Dawn Punjab bureau / Jaipur : The determined ones always find their way and Indian Boxer Saweety Boora clearly establishes the fact. From playing Kabbadi to being the only girl in 2009 from her hometown (Hisar) who opted for boxing, to represent India internationally, Saweety has certainly come a long way. In a candid conversation on SportsTiger’s new interview series “Mission Gold”, she discusses how it all panned out.
Growing up being the only girl to have chosen boxing can be a bit overwhelming as everything seems just too tough to handle. But the undying passion for sports kept Saweety going. Though it was her father’s dream to see her as an engineer, she stood for what she loved and achieved great heights.
Before becoming a boxer, Saweety was a national level Kabaddi player. But her dad motivated her to take up boxing because of a very special reason. She laughed and shared the reason that led her to box and said, “The reason I chose boxing was because I used to hardly talk in school but every time things went south, I couldn’t handle it. I used to explain to them the situation first and when they spoke back, I couldn’t reply and told myself to keep calm and even after that, if they didn’t understand, I would just punch them then.”
After realizing her love for boxing, in 2009 she ended up at a trial in SAI and lost the first round against a trained boxer and her brother teased her by saying “Dikha diye usne din mai taare”. She then gathered her nerves and knocked out her opponent with just an uppercut punch and thus, began her ever-growing boxing career.
She remembered her first fight at the SAI trial and said, “That was my first ever fight and the coach told my brother and my uncle that I am going to reach great heights in the sport. After that, I played for the state in 15 days where I secured a gold medal and within 3 months, I represented nationally where I again secured a gold as I was really passionate about it. And then finally in 2011, I became an international boxer and secured gold again for the nation. In 2012, I entered the youth competition and secured gold and due to my extraordinary performance, they took me in the senior camp. I secured gold at the senior level nationally but I wasn’t given any international tournaments.”
But things took a different turn for her in 2014 when she was admitted to the hospital and the federation made an announcement that changed the entire course of her career. She said, “In 2014, I fell sick because of typhoid and had to get admitted. And at the time they announced that whoever becomes the National gold medalist, only they will go and represent at the world championship. My doctor advised me to rest but the love for the sport kept me going and I ran away from the hospital, took the train by running a sprint of 100m and fainted in the train. My parents told me to come back but I was determined to represent India and they blessed me and let me carry on.”
Following that, in the 5 day National tournament, Saweety fought against everyone and won even though she was barely able to move when she was away from the ring.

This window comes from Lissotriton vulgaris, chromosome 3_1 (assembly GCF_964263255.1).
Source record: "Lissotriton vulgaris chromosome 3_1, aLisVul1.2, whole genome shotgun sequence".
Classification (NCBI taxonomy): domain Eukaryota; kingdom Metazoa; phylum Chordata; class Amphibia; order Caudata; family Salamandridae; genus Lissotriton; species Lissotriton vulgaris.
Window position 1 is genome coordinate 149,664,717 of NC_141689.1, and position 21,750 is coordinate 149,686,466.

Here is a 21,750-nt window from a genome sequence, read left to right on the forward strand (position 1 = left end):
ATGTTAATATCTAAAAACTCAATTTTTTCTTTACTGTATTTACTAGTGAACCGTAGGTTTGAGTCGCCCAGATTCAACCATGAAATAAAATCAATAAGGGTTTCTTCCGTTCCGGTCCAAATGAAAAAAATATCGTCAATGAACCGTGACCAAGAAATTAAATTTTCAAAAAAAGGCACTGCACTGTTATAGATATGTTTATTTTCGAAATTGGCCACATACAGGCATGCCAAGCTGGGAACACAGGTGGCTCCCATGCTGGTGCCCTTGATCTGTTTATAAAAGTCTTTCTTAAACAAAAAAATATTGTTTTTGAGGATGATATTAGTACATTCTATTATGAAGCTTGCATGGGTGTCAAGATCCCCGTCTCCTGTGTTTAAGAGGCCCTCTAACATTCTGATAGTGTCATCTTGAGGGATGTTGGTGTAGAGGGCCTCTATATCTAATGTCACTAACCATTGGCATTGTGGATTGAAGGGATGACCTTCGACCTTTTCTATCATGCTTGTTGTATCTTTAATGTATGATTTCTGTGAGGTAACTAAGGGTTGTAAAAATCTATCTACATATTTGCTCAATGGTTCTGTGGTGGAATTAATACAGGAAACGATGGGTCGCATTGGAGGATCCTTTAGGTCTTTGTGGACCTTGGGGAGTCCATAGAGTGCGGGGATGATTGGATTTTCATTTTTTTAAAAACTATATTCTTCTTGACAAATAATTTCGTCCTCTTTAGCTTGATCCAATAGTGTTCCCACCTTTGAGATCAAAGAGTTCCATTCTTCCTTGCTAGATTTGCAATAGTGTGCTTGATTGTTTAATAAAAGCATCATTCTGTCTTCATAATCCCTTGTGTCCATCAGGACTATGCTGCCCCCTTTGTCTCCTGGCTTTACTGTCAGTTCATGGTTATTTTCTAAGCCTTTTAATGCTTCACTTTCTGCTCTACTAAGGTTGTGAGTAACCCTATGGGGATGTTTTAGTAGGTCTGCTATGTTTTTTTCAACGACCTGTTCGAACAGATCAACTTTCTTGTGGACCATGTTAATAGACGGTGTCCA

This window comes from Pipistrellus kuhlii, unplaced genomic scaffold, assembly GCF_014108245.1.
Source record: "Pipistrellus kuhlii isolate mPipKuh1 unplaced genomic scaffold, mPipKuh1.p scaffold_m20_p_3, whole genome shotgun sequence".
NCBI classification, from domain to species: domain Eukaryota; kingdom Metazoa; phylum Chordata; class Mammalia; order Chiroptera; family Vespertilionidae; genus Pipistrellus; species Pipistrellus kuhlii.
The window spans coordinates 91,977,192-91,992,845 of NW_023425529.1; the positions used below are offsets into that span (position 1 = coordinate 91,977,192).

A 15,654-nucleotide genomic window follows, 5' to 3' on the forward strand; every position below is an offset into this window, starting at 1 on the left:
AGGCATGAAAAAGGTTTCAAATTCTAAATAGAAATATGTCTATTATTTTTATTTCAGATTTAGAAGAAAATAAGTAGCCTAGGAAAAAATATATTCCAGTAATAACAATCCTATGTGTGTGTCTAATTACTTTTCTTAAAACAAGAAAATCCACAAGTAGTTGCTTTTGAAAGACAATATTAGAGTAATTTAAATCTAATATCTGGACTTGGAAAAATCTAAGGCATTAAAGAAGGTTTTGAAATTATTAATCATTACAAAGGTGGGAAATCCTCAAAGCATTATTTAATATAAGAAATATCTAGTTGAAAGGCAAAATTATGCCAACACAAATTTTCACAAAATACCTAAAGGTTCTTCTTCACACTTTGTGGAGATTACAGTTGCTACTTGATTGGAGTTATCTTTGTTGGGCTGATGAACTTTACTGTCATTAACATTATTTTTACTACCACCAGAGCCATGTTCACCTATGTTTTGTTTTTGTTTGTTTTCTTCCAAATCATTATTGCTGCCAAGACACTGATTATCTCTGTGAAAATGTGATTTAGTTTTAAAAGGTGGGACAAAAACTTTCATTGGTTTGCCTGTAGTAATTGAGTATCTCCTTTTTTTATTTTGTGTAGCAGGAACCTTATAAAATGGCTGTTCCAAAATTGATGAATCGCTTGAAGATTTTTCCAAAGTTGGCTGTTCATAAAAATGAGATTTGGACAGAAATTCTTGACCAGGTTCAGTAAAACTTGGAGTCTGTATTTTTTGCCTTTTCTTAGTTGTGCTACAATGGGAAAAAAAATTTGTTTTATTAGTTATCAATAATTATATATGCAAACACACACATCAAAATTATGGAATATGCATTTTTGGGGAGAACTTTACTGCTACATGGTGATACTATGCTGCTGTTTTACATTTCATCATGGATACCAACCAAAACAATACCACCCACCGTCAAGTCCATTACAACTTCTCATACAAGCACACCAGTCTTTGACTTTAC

Remembering her journey to the podium at the 2014 world championship where Saweety grabbed a silver medal, she said, “At world championship, I had really tough opponents and they wanted to carry out trials for my weight category as they were sure that I wouldn’t win. But since the federation had already made the announcement, they couldn’t carry out the trial. So they decided not to take me or anyone in my weight category despite qualifying. Then on the last day, they decided to take me. And I reached the finals and got a silver medal for our country.”
Like most athletes, the pandemic has been difficult for the two-time Asian Championship medalist with the recent being a bronze in Dubai in the 2021 Asian Championships. She reminisced about her time practising alone and spoke about her preparation saying, “We practised at our homes for Asian Championship 2021, though the camp was organized it was only for Olympic qualified players. 5 girls attended the camp while 5 practised at their homes including me. We weren’t expecting our participation as to and fro flights were banned because of the pandemic. At the last moment, we got the permission and I won a bronze medal in the championship.”
Despite her achievements, the boxer from Hisar hasn’t had luck on her side as she was met with disappointment just before the Olympic qualifications this year. She even considered leaving boxing and returning to Kabaddi. She said, “I left the camp and came back because I wasn’t given a chance to participate in the Olympics qualifying. I came back home thinking that if I don’t even get a chance to participate in Olympics qualification what is the use of continuing with the sport? I have played at the world and Asian level and have taken everything. The only thing that I don’t have is an Olympic medal. I was even ready to take up kabaddi if this was the case.”
Even after the setback, she remains resolute and determined to represent India at the 2024 Paris Olympics and said, “I am someone who works day and night to achieve my dreams. I still have three more years to prepare for the quadrennial event and I hope to represent my nation in the next Olympics for sure.”
She stressed the fact that she is immensely proud of her colleagues who will be representing the country later this month. She also gave her best wishes and said, “Best wishes to the boxers who are going to represent India in the Tokyo Olympics from next month. This is the first time when 5 Indian boxers will contest quarter-final directly.”
While signing off she suggested the young women boxers should work towards their dreams relentlessly and not allow anyone to pull them back.